26 C.F.R. § 43.4472-1 (1997). This regulation, setting U.S. territorial waters at the three nautical mile mark has remained constant from January 1, 1994 (the date to which 18 U.S.C. § 1081 refers), through the date that Congress amended 18 U.S.C. § 1081, and remains unchanged today.
The government does not contest that at the time Congress created the covered voyage exception in 1994, it was understood that one could lawfully operate a "gambling ship" so long as no gambling took place while the ship was within three nautical miles of the U.S. coastline.
Such an understanding in 1994 was not surprising in light of the centuries-long history of the use of the term "territorial waters" to include the area of sea extending three nautical miles from the U.S. coast. Secretary of State Thomas Jefferson established the three mile limit in 1793 in order to place the coast out of cannon range, and that limit remained undisturbed by Congress for some 200 years. See, e.g., H.R. Rep. No. 102-843(I) (1992); H.R. Rep. No. 89-2086, reprinted in 1966 U.S.C.C.A.N. 3282; see also Cunard S.S. Co. v. Mellon, 262 U.S. 100, 122, 67 L. Ed. 894, 43 S. Ct. 504 (1923) ("It now is settled in the United States and recognized elsewhere that the territory subject to its jurisdiction includes . . . a marginal belt of sea extending from the coast line outward a marine league, or three geographic miles.").
The first sign that the three nautical mile conception of the territorial sea might change came in 1988 with a Proclamation of President Ronald Reagan, stating that "the territorial sea of the United States henceforth extends to twelve nautical miles from the baselines of the United States determined in accordance with international law." 43 U.S.C. § 1331 (Supp. 1997). This presidential proclamation came in response to the international legal community's recognition that a coastal nation could extend its territorial sea up to a limit of twelve nautical miles. See Convention on the Law of the Sea, Dec. 10, 1982, arts. 2 & 3 (reprinted in E.C. Benedict, Benedict on Admiralty, Doc. 10-6, at 10-78.3 (Frank L. Wiswall, Jr. ed., 1995)).
The presidential proclamation had only limited legal effect, however.
Congress had to enact legislation in order to implement the expansion of the territorial sea with respect to existing law. See, e.g., H.R. Rep. No. 105-236, Title III (1997) (indicating that "while the President has the authority to expand our territory and sovereignty, only Congress has the authority to exercise legislative jurisdiction" and indicating that unamended laws have been enforced only to the three nautical mile limit); H.R. Rep. No. 102-843(I) (1992) (discussing bill intended to extend U.S. sovereignty to twelve nautical miles and corresponding extension of application of certain maritime laws, and noting need for implementing legislation to expand beyond three miles the geographic scope and effect of existing statutes using term "territorial sea").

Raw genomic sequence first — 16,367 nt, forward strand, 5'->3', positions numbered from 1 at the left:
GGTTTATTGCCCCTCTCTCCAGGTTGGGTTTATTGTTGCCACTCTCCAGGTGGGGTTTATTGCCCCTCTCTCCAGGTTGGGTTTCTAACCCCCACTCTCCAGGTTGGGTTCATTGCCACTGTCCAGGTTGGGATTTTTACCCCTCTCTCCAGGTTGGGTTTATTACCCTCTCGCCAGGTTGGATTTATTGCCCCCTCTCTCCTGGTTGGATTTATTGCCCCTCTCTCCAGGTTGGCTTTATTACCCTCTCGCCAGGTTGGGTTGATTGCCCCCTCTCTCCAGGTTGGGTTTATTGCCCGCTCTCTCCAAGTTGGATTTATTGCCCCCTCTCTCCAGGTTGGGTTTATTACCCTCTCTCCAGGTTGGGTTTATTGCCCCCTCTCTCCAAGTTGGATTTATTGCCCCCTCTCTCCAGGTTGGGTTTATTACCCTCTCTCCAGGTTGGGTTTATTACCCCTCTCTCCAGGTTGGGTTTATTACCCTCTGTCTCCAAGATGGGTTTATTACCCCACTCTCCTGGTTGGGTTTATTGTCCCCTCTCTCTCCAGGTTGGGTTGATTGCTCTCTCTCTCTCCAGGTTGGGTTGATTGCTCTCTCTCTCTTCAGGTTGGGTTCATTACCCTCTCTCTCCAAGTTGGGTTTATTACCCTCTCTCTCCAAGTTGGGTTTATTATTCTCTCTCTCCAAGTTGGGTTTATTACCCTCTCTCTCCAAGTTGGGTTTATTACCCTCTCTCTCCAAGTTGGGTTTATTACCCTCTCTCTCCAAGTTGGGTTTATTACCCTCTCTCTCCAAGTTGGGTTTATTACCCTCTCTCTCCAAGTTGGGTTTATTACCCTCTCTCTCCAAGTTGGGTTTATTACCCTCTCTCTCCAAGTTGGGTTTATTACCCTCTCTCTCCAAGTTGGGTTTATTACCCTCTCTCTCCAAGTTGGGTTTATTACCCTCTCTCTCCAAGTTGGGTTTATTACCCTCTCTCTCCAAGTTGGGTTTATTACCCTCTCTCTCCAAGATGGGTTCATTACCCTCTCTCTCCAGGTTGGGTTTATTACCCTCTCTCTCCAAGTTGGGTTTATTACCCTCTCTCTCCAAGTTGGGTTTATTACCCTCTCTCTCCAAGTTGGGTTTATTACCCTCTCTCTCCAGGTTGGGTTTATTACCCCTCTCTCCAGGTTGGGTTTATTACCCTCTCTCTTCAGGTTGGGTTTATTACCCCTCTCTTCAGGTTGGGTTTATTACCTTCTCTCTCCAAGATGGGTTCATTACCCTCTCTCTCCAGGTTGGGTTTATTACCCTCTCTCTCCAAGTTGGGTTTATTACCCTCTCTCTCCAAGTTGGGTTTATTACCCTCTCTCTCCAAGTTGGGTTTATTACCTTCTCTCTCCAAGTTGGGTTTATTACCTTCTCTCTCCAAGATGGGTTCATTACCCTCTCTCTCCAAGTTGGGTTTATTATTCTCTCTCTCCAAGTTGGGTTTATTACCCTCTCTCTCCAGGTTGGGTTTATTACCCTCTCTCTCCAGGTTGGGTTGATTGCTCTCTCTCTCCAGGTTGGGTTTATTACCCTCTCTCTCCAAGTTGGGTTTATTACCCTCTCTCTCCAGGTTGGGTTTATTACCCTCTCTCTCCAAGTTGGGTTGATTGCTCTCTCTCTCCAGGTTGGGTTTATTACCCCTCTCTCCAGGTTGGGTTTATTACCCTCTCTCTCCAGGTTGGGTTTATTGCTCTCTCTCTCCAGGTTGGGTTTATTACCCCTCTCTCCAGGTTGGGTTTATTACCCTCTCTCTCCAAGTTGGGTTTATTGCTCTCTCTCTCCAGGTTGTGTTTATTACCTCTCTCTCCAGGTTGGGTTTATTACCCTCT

"The Congress declares that all the territorial sea of the United States, as defined by Presidential Proclamation 5928 of December 27, 1988 [set out as a note under section 1331 of Title 43, Public Lands], for purposes of Federal criminal jurisdiction is part of the United States, subject to its sovereignty, and is within the special maritime and territorial jurisdiction of the United States for the purposes of title 18, United States Code [this title]."
18 U.S.C. § 7 (Supp. 1997); Pub. L. 104-132, 110 Stat. 1214, 1317 (1996).
The United States seeks forfeiture of the Big Six Wheel based on Bay Casino's gambling activities aboard Liberty I beyond three nautical miles, but within twelve nautical miles of the shore. In so doing, the government asks this court to conclude that § 901 of the AEDPA extended the territorial waters of the United States in a manner that concurrently altered § 1081's covered voyage exception to the Gambling Ship Act and thereby rendered illegal Bay Casino's operation of a gambling establishment more than three, but fewer than twelve nautical miles from the United States shore.
Essentially, the government argues that, with respect to Title 18 of the United States Code, the AEDPA effected a blanket extension of the U.S. territorial sea and territorial waters
from three to twelve nautical miles. According to this theory, since the enactment of the AEDPA, the Gambling Ship Act (18 U.S.C. § 1081) should no longer be read to exempt "a vessel with respect to gambling aboard such vessel beyond the territorial waters of the United States," that is, three nautical miles, as was previously the case. Rather, it should now be read to exempt "a vessel with respect to gambling aboard such vessel beyond the territorial waters of the United States," that is, twelve nautical miles. As for the portion of 18 U.S.C. § 1081 that refers to a "covered voyage" and to its definition in § 4472 of the Code, the government argues that § 1081's reference was not intended permanently to incorporate the Internal Revenue Service regulation interpreting § 4472. In any event, the government contends that such a 1994 adoption of a three nautical mile definition of ...